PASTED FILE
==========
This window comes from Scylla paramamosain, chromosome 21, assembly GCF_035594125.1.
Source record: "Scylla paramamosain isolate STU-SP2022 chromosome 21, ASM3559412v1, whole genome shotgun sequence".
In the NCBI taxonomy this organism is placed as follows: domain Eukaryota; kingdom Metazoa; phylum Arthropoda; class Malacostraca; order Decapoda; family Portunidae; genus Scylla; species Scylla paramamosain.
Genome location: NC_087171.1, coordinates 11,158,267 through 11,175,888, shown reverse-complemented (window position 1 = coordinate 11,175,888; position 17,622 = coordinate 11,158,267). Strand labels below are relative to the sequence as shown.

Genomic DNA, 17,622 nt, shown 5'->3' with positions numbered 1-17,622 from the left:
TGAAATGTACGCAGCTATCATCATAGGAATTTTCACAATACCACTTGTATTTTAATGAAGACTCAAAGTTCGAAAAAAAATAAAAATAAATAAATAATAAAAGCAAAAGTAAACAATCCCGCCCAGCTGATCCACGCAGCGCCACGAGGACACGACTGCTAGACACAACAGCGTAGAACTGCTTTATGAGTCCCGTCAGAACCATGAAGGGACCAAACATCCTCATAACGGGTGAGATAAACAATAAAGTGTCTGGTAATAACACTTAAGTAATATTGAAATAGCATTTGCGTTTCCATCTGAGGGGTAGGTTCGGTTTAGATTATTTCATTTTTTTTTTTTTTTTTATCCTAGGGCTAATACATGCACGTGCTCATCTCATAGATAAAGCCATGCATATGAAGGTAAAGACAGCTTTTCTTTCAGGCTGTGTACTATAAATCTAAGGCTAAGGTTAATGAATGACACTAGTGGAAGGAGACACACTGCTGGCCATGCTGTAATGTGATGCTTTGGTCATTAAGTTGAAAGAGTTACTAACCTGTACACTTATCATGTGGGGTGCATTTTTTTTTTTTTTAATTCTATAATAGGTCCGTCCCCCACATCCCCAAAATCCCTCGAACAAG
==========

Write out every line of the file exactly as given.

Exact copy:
This window comes from Scylla paramamosain, chromosome 21, assembly GCF_035594125.1.
Source record: "Scylla paramamosain isolate STU-SP2022 chromosome 21, ASM3559412v1, whole genome shotgun sequence".
In the NCBI taxonomy this organism is placed as follows: domain Eukaryota; kingdom Metazoa; phylum Arthropoda; class Malacostraca; order Decapoda; family Portunidae; genus Scylla; species Scylla paramamosain.
Genome location: NC_087171.1, coordinates 11,158,267 through 11,175,888, shown reverse-complemented (window position 1 = coordinate 11,175,888; position 17,622 = coordinate 11,158,267). Strand labels below are relative to the sequence as shown.

Genomic DNA, 17,622 nt, shown 5'->3' with positions numbered 1-17,622 from the left:
TGAAATGTACGCAGCTATCATCATAGGAATTTTCACAATACCACTTGTATTTTAATGAAGACTCAAAGTTCGAAAAAAAATAAAAATAAATAAATAATAAAAGCAAAAGTAAACAATCCCGCCCAGCTGATCCACGCAGCGCCACGAGGACACGACTGCTAGACACAACAGCGTAGAACTGCTTTATGAGTCCCGTCAGAACCATGAAGGGACCAAACATCCTCATAACGGGTGAGATAAACAATAAAGTGTCTGGTAATAACACTTAAGTAATATTGAAATAGCATTTGCGTTTCCATCTGAGGGGTAGGTTCGGTTTAGATTATTTCATTTTTTTTTTTTTTTTTATCCTAGGGCTAATACATGCACGTGCTCATCTCATAGATAAAGCCATGCATATGAAGGTAAAGACAGCTTTTCTTTCAGGCTGTGTACTATAAATCTAAGGCTAAGGTTAATGAATGACACTAGTGGAAGGAGACACACTGCTGGCCATGCTGTAATGTGATGCTTTGGTCATTAAGTTGAAAGAGTTACTAACCTGTACACTTATCATGTGGGGTGCATTTTTTTTTTTTTTAATTCTATAATAGGTCCGTCCCCCACATCCCCAAAATCCCTCGAACAAG